Those seeking open positions on the Mexico School District No. 59 Board of Education or Mexico City Council filed by Dec. 17. Three have filed for positions on the school board, while one has filed for the city council.

School board seats occupied by incumbents Dustin Pascoe, Kelli Teel and Brian Rowe are open. Teel and Pascoe have filed. Lisa Ovaitt also has filed. The filing period for positions on either board ends Jan. 21. Incumbent Ayanna Shivers has filed for her open seat on the council. Council member Steve Nichols' seat also is open. No others have filed yet for city council.

Pascoe and Ovaitt recently offered remarks on their candidacy. The Ledger is working to secure a candidate interview with Teel.

Ovaitt's dedication to children is what makes her a good candidate for the school board, she said. She was a stay-at-home mom to four children, but has an educational background in public policy and administration. She attended Rutgers University in Camden, New Jersey, where she was seeking her master's degree.

She also currently substitute teaches in the Mexico school district, mostly at the middle school. She usually teaches social studies and English.

"I love the kids, the connections I make with them. I like being a different face for them," Ovaitt said. "My desire to help all kids is really the impetus [for my candidacy]. I just have a desire to help where I can."

Ovaitt is a Mexico native who graduated from the local school system. She moved back to Mexico around five years ago after 40 years on the east coast.

"I believe I could be a positive force on the school board,” Ovaitt said. “I will bring thoughtful consideration to all topics that are brought forward. I have a lot of life experiences in different aspects of schooling.”

One area on which she hopes to work is building safety and security.

"I do believe I was instrumental in getting the doors at the middle school. That is a very important safety item in this day and age," Ovaitt said. "There are a few more [safety upgrades] I could see that we need. That would not be my sole focus."

Pascoe has served on the school board since 2011, currently as board president. His family places a big focus on public service, which is what led him to seek a position on the board, he said. He is originally from Lohman, near Jefferson City, but lived in Kentucky prior to moving to Mexico in 1999.

He serves as a professor of language and literature at Moberly Area Community College's Mexico Learning Center. He focuses on student education in his role as a board member.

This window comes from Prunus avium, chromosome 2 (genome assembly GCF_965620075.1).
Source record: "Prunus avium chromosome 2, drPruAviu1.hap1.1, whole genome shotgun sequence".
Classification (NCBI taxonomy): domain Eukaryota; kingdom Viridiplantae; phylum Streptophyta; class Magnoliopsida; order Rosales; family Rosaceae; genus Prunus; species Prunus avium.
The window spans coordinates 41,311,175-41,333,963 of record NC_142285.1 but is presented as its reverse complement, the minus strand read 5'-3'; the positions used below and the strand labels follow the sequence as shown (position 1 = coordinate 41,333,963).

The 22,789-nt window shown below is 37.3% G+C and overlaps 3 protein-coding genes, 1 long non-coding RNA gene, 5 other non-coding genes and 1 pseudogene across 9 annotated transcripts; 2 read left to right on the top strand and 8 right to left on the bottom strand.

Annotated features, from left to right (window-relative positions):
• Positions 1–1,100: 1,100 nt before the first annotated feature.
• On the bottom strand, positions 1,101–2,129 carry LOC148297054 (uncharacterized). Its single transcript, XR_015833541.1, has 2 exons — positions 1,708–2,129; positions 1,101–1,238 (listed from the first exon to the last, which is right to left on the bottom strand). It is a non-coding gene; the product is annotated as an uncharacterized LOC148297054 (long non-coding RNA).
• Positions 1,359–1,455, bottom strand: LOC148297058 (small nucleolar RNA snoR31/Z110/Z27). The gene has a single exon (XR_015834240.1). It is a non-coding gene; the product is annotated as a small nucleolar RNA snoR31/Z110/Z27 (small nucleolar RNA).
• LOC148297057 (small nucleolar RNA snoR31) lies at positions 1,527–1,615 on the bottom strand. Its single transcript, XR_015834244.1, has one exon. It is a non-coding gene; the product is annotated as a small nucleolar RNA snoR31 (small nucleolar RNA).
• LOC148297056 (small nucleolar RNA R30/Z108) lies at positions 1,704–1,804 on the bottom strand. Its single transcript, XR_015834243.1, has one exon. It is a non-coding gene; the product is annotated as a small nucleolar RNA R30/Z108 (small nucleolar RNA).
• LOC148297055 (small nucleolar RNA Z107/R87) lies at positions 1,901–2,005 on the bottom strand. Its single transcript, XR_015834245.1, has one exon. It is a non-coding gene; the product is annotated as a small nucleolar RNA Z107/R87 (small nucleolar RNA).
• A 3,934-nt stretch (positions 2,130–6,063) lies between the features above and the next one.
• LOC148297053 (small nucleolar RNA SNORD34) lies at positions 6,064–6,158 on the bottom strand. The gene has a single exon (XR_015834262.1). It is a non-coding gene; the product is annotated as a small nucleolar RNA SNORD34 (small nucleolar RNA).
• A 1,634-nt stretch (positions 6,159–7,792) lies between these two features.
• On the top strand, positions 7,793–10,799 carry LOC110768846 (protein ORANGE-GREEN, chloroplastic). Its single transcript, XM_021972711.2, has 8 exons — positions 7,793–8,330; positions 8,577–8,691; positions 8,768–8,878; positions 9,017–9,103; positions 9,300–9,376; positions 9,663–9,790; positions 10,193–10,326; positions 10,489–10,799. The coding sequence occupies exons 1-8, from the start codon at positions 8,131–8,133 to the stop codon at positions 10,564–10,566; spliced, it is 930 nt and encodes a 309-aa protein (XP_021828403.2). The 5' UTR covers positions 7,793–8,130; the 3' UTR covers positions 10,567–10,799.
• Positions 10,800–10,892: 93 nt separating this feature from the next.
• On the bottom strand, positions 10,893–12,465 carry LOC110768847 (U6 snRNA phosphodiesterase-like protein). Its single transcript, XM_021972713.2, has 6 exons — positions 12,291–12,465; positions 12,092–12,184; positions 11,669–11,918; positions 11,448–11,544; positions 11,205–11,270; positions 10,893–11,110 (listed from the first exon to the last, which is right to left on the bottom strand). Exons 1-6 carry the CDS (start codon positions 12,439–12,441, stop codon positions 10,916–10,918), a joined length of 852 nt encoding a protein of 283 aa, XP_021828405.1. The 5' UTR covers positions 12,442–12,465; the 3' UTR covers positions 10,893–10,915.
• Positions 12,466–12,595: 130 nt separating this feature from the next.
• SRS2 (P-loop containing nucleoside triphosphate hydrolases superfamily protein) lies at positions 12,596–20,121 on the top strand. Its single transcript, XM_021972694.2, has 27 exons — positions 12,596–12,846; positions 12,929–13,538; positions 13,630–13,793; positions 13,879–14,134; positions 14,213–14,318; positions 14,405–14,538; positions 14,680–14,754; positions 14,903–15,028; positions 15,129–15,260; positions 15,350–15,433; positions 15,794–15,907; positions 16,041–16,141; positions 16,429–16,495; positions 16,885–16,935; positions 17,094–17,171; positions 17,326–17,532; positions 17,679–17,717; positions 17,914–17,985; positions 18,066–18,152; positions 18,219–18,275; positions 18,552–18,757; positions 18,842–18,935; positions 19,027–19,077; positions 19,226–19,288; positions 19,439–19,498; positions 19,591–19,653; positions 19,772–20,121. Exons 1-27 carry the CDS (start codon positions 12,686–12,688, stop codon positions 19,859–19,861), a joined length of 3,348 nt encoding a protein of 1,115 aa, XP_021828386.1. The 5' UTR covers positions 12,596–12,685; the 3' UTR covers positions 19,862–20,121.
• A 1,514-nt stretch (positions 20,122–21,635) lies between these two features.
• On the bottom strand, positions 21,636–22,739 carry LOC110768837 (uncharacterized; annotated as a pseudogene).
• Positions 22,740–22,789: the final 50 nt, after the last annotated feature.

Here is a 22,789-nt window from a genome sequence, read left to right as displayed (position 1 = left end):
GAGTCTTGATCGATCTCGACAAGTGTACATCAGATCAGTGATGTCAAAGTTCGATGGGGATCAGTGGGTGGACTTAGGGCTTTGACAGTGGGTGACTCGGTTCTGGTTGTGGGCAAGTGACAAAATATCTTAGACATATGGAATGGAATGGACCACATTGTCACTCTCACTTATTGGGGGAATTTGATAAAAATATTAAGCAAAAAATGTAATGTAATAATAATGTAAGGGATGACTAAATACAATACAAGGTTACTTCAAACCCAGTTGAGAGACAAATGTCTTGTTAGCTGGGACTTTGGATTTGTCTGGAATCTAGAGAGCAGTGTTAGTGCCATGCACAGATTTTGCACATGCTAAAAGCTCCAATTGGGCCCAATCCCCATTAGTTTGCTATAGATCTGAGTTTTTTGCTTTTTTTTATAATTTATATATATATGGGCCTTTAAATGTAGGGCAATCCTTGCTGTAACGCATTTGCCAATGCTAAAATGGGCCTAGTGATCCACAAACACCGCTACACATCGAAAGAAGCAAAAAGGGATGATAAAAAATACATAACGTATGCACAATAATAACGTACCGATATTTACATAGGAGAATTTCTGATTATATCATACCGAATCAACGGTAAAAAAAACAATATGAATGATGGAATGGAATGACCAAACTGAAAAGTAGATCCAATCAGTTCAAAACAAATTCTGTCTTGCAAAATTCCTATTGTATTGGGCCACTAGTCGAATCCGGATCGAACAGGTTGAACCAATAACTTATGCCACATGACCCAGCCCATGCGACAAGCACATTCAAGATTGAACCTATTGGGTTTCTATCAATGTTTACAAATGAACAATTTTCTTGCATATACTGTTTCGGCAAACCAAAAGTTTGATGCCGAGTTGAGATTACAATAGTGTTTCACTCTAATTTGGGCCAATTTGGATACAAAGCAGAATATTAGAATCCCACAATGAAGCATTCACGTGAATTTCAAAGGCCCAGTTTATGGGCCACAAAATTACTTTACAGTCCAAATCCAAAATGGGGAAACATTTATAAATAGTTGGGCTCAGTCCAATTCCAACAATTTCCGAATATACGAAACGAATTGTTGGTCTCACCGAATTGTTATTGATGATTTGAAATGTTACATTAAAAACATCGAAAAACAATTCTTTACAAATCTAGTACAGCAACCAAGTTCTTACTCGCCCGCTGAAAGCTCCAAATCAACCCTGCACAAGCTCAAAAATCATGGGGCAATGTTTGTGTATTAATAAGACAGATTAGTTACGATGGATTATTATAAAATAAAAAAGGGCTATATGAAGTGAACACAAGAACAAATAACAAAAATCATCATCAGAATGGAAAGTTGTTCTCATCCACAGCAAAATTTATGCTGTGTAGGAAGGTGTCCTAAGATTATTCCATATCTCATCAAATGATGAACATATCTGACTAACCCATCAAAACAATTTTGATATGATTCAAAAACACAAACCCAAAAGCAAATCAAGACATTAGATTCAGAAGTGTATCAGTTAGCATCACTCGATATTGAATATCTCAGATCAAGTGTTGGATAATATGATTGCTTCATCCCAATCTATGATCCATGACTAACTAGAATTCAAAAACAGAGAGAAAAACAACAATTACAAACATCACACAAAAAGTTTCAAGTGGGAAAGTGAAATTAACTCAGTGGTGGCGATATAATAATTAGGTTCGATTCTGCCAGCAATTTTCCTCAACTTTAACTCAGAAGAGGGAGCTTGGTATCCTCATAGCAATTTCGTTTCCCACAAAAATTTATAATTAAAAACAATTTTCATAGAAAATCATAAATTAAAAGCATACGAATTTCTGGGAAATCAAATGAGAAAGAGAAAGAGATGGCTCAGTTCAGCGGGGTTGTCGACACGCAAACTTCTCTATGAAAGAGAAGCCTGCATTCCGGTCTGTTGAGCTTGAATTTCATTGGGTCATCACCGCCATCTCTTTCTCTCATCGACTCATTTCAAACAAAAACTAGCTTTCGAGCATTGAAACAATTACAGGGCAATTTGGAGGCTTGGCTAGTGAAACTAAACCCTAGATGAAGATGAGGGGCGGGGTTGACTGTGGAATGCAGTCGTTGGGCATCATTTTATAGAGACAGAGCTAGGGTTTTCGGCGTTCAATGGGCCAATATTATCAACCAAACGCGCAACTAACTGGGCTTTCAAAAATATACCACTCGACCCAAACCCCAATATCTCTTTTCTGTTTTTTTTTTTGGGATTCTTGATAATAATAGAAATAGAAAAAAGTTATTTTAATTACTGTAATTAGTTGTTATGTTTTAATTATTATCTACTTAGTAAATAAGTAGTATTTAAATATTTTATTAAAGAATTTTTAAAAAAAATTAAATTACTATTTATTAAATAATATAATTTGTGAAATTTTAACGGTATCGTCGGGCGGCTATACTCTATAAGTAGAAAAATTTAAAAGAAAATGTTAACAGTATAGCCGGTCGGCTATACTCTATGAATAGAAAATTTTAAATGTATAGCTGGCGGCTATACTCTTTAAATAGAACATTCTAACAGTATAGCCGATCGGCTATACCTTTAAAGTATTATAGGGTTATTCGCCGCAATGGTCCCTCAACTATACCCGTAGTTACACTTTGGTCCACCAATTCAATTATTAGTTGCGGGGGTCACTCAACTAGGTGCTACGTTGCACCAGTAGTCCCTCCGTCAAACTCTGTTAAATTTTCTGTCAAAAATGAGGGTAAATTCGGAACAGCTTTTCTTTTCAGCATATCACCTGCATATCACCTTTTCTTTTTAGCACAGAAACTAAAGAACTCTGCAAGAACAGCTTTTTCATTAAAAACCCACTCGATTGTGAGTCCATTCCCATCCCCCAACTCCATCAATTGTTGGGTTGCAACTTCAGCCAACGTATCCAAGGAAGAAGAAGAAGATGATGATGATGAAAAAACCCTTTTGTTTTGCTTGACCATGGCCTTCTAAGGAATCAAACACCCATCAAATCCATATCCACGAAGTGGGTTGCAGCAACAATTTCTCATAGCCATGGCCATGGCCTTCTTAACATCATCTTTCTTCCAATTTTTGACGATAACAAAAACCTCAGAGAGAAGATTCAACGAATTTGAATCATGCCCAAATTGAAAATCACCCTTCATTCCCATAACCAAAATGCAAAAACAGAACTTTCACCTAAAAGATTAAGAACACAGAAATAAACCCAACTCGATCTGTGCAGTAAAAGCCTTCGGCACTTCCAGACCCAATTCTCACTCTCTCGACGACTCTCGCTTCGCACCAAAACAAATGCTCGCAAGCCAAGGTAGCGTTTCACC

"One of the things that we still want to do is improve [assessment] results. There has been an increase in focus on that," he said. "We've been willing to try things that are likely to improve our educational offerings and curriculum."

Pascoe also hopes to see through the hiring of a new superintendent after the announcement last month of Superintendent Zach Templeton's retirement in June. A new superintendent should be selected sometime in February.

Shivers is seeking her second term on the council. She moved back to Mexico around five years ago and saw a need for a voice like hers on the council, she said. Since her time on the council she has seen an increase in citizens attending council meetings and her monthly Munch with the Mayor events to voice concerns and to learn about what is happening in the city, she said.

While Shivers is seeking re-election, her main goal is education about other issues currently faced by the city and ballot questions, such as the use tax ordinance recently approved by the council.

"It would be great for us to say we don't need taxes, but we also know that is not a feasible solution," she said.

The ballot question will ask Mexico voters if they approve of a 2% use tax on out-of-state purchases, mostly from online shopping. The tax will allow the city to collect its portion of a use tax already collected by the state. For local purchases, the city's 2% sales tax will apply instead.

Shivers wants to continue breaking barriers in bringing in more diverse voices because they will be able to work toward equitable solutions to problems, she said. This includes bringing in more business to Mexico, sewer upgrades and more.

"The more that people feel that they have access [to us], the more open they are to getting the information they need and the better and more informed community that we have. It ultimately makes them more involved, more comfortable," Shivers said.